There will be no difference between wing area and fuselage in this craft, and the absence of tail surfaces will make for poor stability unless compensating devices are used. One compensating method that has long been considered for aircraft of this type is a careful distribution of weight inside. This is known to give a certain amount of stability, but will probably be used in conjunction with some more effective method such as having jet air intakes that also serve as wing slots. The use of wing slots as stabilizing devices is nothing new in aerodynamics; many conventional or “powered kite” aircraft have used them in the past. The placing of the intakes will be an important matter.
So far there seems to be no advantage to the saucer except vertical take-off, which is obtainable in aircraft that are inherently more stable. So why bother with the saucer concept at all? The answer is speedâ€”speed up to the sonic rate combined with slow, easy takeoffs and landings. During World War II, Chance-Vought built a plane called the V-173. The V-173 was horseshoe- shaped, with props on each leg of the horseshoe. Theoretically it could do up to 400 mph, land at 35 mph. Its short takeoff should have made it ideal for a ship-based ‘ fighter. In spite of repeated Navy statements that the V-173 never flew successfully as a full scale aircraft, scuttlebutt has circulated ever since to the effect that it did fly and did achieve startling performance. Whatever really happened is still classified material. Chances are the plane fell down on stability.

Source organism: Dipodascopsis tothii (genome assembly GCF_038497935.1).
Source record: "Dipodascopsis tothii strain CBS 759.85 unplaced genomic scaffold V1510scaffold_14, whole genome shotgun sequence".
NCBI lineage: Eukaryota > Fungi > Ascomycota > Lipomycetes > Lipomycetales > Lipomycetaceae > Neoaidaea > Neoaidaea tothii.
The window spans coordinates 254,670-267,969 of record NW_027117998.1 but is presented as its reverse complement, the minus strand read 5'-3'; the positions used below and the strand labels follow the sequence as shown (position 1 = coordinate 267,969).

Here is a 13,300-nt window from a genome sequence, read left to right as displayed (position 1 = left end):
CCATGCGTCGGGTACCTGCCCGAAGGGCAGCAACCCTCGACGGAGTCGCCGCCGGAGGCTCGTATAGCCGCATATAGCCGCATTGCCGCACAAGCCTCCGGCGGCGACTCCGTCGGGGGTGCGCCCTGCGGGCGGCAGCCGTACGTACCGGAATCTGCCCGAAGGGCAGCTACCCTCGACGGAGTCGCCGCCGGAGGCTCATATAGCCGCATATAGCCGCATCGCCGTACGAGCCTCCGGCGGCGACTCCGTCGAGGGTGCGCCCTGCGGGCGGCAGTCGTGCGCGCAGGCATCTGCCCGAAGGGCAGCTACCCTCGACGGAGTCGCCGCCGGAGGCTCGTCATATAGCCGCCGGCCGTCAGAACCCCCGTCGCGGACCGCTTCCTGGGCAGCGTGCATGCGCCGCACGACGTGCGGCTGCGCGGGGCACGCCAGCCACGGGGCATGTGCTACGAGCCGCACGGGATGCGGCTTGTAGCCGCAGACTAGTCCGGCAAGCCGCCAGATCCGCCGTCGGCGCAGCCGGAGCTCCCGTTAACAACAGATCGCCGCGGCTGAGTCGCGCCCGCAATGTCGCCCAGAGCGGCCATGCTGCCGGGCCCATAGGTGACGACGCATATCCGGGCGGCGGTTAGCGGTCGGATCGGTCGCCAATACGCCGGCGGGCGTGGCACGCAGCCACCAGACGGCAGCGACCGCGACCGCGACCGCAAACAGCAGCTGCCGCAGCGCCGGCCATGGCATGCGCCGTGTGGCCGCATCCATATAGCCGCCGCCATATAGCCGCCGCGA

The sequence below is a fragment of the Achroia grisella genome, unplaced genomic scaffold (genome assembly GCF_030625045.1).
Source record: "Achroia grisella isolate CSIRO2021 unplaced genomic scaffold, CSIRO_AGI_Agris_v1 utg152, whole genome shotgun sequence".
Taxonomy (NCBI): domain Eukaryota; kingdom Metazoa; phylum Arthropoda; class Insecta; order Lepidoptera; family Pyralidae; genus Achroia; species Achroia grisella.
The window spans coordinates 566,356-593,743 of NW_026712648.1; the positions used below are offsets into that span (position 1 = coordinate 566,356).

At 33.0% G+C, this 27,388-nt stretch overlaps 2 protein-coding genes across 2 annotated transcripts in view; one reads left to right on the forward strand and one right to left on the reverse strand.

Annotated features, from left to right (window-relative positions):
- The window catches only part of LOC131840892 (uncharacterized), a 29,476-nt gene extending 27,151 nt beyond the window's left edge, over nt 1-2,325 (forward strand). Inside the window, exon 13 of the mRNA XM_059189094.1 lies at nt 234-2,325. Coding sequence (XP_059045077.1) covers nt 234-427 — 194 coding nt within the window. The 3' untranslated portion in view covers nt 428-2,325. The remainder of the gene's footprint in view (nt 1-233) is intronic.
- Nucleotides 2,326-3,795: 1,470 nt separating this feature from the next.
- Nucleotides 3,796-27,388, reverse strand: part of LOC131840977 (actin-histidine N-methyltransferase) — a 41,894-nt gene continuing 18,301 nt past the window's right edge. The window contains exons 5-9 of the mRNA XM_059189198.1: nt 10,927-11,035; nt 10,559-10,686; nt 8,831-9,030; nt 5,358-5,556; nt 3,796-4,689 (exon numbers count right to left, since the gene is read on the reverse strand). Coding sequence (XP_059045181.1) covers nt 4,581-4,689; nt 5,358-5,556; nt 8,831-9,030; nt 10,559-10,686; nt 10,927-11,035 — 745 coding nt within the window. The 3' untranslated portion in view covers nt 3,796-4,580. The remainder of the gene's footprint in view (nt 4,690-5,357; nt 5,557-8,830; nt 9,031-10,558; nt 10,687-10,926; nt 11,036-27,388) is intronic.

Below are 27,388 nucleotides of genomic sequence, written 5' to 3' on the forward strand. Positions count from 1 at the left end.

Now this speed range should be available to the coming saucers with a good deal more thrown in for luck. The saucer will be a safe aircraft for all its instability because of its ability to hover. It will undoubtedly start out as a fighter aircraft; how soon it will take over other kinds of aviation is purely a matter of guesswork. Let’s see them build and fly one first, before we start computing fuel consumption per ton-mile and taking up other mundane considerations that plague the commercial aviation boys. The one thing we can be sure of is that the flying saucers are coming. They may be the answer to the prayers of air transport men and airport planners who dream of a plane with all the advantages of vertical take-off plus competitive forward speed.